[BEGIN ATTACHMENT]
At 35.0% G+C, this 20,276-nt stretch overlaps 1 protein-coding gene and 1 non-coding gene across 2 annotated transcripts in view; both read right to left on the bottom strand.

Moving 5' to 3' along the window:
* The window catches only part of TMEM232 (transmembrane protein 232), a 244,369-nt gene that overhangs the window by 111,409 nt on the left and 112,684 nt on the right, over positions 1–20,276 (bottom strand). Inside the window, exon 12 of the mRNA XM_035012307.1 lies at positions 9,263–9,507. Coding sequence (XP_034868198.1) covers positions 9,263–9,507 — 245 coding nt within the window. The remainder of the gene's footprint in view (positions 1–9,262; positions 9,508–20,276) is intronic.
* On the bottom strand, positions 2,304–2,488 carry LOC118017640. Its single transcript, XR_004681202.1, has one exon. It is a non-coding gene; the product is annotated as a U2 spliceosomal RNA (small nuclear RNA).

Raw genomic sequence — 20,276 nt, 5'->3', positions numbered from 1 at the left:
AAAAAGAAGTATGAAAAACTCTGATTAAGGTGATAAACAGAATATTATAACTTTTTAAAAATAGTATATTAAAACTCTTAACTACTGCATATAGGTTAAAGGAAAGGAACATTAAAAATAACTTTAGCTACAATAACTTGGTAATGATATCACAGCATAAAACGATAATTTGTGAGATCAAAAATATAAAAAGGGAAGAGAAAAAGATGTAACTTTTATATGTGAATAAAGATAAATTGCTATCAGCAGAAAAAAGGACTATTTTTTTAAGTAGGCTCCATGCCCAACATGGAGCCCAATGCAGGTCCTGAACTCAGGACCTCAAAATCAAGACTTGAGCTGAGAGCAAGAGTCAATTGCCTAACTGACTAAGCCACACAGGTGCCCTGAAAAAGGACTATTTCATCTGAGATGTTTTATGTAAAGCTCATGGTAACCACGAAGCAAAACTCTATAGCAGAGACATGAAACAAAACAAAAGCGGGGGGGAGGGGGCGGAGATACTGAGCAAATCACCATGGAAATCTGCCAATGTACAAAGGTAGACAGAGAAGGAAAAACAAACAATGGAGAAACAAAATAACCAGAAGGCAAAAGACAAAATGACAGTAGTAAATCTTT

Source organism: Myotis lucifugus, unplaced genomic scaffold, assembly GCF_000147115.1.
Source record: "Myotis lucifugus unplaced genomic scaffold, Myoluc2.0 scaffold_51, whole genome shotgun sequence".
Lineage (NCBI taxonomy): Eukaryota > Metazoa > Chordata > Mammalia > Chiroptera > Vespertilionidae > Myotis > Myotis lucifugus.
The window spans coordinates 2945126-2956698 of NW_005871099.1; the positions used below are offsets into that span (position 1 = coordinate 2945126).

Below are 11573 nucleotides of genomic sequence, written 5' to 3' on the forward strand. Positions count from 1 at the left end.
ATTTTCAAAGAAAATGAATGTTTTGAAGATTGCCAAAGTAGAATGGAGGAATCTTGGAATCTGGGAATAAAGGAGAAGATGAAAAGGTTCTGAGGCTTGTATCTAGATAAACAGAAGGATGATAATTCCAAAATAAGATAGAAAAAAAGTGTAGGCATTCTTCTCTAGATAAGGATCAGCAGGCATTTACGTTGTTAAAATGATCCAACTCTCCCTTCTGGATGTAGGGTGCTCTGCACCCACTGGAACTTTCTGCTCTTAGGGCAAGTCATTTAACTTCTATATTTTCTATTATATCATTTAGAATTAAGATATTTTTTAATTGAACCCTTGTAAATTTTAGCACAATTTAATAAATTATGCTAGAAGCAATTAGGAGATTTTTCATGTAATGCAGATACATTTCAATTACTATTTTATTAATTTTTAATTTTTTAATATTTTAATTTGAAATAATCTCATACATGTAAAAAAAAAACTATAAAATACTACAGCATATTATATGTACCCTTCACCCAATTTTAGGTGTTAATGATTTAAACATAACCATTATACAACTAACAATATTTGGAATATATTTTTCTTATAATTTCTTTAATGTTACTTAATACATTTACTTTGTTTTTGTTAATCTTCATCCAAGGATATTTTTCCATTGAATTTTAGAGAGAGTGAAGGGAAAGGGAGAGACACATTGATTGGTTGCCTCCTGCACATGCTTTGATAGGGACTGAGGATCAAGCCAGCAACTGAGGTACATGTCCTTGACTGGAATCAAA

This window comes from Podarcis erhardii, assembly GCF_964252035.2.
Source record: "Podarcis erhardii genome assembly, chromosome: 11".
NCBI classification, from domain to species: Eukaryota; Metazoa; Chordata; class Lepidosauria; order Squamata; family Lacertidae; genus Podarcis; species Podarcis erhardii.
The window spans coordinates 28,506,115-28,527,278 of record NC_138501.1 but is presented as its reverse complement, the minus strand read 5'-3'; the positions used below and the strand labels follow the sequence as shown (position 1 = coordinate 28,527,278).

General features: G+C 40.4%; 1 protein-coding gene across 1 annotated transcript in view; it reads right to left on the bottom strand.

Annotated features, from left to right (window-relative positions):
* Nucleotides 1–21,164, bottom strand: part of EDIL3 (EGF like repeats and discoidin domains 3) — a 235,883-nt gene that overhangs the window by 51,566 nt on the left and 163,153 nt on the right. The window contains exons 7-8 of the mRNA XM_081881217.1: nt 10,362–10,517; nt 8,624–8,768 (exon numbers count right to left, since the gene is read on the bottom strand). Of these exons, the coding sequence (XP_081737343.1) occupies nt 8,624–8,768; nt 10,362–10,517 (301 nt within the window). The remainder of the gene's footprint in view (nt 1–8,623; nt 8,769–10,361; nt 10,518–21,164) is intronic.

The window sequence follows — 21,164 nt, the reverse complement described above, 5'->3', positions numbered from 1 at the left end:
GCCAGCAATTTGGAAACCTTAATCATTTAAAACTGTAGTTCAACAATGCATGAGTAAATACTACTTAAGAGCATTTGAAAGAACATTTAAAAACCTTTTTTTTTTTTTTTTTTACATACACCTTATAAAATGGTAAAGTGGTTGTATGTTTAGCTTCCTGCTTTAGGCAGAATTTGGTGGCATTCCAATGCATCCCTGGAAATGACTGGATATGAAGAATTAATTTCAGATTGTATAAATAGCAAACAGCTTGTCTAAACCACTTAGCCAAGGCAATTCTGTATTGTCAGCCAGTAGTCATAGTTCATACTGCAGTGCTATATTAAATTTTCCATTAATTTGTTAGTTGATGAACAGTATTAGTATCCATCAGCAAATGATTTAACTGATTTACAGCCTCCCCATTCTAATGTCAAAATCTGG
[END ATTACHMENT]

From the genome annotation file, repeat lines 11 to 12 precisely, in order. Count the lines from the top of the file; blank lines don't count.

Below are 11573 nucleotides of genomic sequence, written 5' to 3' on the forward strand. Positions count from 1 at the left end.
ATTTTCAAAGAAAATGAATGTTTTGAAGATTGCCAAAGTAGAATGGAGGAATCTTGGAATCTGGGAATAAAGGAGAAGATGAAAAGGTTCTGAGGCTTGTATCTAGATAAACAGAAGGATGATAATTCCAAAATAAGATAGAAAAAAAGTGTAGGCATTCTTCTCTAGATAAGGATCAGCAGGCATTTACGTTGTTAAAATGATCCAACTCTCCCTTCTGGATGTAGGGTGCTCTGCACCCACTGGAACTTTCTGCTCTTAGGGCAAGTCATTTAACTTCTATATTTTCTATTATATCATTTAGAATTAAGATATTTTTTAATTGAACCCTTGTAAATTTTAGCACAATTTAATAAATTATGCTAGAAGCAATTAGGAGATTTTTCATGTAATGCAGATACATTTCAATTACTATTTTATTAATTTTTAATTTTTTAATATTTTAATTTGAAATAATCTCATACATGTAAAAAAAAAACTATAAAATACTACAGCATATTATATGTACCCTTCACCCAATTTTAGGTGTTAATGATTTAAACATAACCATTATACAACTAACAATATTTGGAATATATTTTTCTTATAATTTCTTTAATGTTACTTAATACATTTACTTTGTTTTTGTTAATCTTCATCCAAGGATATTTTTCCATTGAATTTTAGAGAGAGTGAAGGGAAAGGGAGAGACACATTGATTGGTTGCCTCCTGCACATGCTTTGATAGGGACTGAGGATCAAGCCAGCAACTGAGGTACATGTCCTTGACTGGAATCAAA